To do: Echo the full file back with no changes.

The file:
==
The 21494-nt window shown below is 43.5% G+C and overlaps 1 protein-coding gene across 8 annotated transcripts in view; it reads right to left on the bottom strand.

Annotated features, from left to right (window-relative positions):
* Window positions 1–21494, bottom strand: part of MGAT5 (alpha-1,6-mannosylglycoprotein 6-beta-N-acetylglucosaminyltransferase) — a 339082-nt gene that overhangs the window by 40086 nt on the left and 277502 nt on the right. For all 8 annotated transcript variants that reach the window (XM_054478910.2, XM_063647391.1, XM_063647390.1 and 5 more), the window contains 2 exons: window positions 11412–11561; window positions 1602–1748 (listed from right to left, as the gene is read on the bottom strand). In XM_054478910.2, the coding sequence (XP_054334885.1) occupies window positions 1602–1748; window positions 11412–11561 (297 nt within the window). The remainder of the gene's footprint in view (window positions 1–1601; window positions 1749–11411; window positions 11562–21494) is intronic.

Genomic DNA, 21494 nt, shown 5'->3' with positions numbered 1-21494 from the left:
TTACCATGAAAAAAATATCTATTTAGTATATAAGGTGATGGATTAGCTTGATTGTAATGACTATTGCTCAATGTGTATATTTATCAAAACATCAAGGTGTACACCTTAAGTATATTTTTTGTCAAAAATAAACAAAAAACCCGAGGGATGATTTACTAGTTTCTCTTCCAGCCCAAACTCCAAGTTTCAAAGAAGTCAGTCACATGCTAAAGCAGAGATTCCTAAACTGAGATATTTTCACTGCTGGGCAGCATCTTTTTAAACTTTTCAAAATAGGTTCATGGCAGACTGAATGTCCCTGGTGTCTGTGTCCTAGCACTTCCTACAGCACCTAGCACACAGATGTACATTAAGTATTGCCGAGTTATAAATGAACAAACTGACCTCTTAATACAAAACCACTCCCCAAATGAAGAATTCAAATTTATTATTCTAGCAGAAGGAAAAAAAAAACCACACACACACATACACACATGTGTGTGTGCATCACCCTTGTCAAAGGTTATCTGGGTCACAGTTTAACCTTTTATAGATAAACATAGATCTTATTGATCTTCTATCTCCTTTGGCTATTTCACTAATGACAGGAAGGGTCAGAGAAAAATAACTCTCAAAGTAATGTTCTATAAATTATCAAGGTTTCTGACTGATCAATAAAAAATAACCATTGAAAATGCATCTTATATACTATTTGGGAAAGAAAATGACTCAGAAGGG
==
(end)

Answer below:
The 21494-nt window shown below is 43.5% G+C and overlaps 1 protein-coding gene across 8 annotated transcripts in view; it reads right to left on the bottom strand.

Annotated features, from left to right (window-relative positions):
* Window positions 1–21494, bottom strand: part of MGAT5 (alpha-1,6-mannosylglycoprotein 6-beta-N-acetylglucosaminyltransferase) — a 339082-nt gene that overhangs the window by 40086 nt on the left and 277502 nt on the right. For all 8 annotated transcript variants that reach the window (XM_054478910.2, XM_063647391.1, XM_063647390.1 and 5 more), the window contains 2 exons: window positions 11412–11561; window positions 1602–1748 (listed from right to left, as the gene is read on the bottom strand). In XM_054478910.2, the coding sequence (XP_054334885.1) occupies window positions 1602–1748; window positions 11412–11561 (297 nt within the window). The remainder of the gene's footprint in view (window positions 1–1601; window positions 1749–11411; window positions 11562–21494) is intronic.

Genomic DNA, 21494 nt, shown 5'->3' with positions numbered 1-21494 from the left:
TTACCATGAAAAAAATATCTATTTAGTATATAAGGTGATGGATTAGCTTGATTGTAATGACTATTGCTCAATGTGTATATTTATCAAAACATCAAGGTGTACACCTTAAGTATATTTTTTGTCAAAAATAAACAAAAAACCCGAGGGATGATTTACTAGTTTCTCTTCCAGCCCAAACTCCAAGTTTCAAAGAAGTCAGTCACATGCTAAAGCAGAGATTCCTAAACTGAGATATTTTCACTGCTGGGCAGCATCTTTTTAAACTTTTCAAAATAGGTTCATGGCAGACTGAATGTCCCTGGTGTCTGTGTCCTAGCACTTCCTACAGCACCTAGCACACAGATGTACATTAAGTATTGCCGAGTTATAAATGAACAAACTGACCTCTTAATACAAAACCACTCCCCAAATGAAGAATTCAAATTTATTATTCTAGCAGAAGGAAAAAAAAAACCACACACACACATACACACATGTGTGTGTGCATCACCCTTGTCAAAGGTTATCTGGGTCACAGTTTAACCTTTTATAGATAAACATAGATCTTATTGATCTTCTATCTCCTTTGGCTATTTCACTAATGACAGGAAGGGTCAGAGAAAAATAACTCTCAAAGTAATGTTCTATAAATTATCAAGGTTTCTGACTGATCAATAAAAAATAACCATTGAAAATGCATCTTATATACTATTTGGGAAAGAAAATGACTCAGAAGGG